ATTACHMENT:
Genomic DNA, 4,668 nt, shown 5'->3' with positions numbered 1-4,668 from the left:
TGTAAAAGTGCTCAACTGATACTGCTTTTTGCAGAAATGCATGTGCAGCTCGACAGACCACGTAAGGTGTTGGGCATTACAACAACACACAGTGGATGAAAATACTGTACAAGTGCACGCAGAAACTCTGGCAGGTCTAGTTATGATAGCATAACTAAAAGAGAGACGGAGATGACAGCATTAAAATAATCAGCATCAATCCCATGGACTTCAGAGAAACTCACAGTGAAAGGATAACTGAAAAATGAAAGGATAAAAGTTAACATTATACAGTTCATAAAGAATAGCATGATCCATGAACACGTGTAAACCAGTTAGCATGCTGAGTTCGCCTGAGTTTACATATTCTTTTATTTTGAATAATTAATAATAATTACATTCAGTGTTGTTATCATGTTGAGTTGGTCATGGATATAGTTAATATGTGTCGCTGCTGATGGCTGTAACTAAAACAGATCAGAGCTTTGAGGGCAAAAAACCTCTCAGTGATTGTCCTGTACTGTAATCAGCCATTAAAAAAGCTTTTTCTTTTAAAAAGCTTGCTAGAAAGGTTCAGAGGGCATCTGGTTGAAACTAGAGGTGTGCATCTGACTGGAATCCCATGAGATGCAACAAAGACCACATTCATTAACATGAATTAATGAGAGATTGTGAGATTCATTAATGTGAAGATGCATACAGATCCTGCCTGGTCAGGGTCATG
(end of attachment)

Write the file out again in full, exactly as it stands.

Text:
Genomic DNA, 4,668 nt, shown 5'->3' with positions numbered 1-4,668 from the left:
TGTAAAAGTGCTCAACTGATACTGCTTTTTGCAGAAATGCATGTGCAGCTCGACAGACCACGTAAGGTGTTGGGCATTACAACAACACACAGTGGATGAAAATACTGTACAAGTGCACGCAGAAACTCTGGCAGGTCTAGTTATGATAGCATAACTAAAAGAGAGACGGAGATGACAGCATTAAAATAATCAGCATCAATCCCATGGACTTCAGAGAAACTCACAGTGAAAGGATAACTGAAAAATGAAAGGATAAAAGTTAACATTATACAGTTCATAAAGAATAGCATGATCCATGAACACGTGTAAACCAGTTAGCATGCTGAGTTCGCCTGAGTTTACATATTCTTTTATTTTGAATAATTAATAATAATTACATTCAGTGTTGTTATCATGTTGAGTTGGTCATGGATATAGTTAATATGTGTCGCTGCTGATGGCTGTAACTAAAACAGATCAGAGCTTTGAGGGCAAAAAACCTCTCAGTGATTGTCCTGTACTGTAATCAGCCATTAAAAAAGCTTTTTCTTTTAAAAAGCTTGCTAGAAAGGTTCAGAGGGCATCTGGTTGAAACTAGAGGTGTGCATCTGACTGGAATCCCATGAGATGCAACAAAGACCACATTCATTAACATGAATTAATGAGAGATTGTGAGATTCATTAATGTGAAGATGCATACAGATCCTGCCTGGTCAGGGTCATG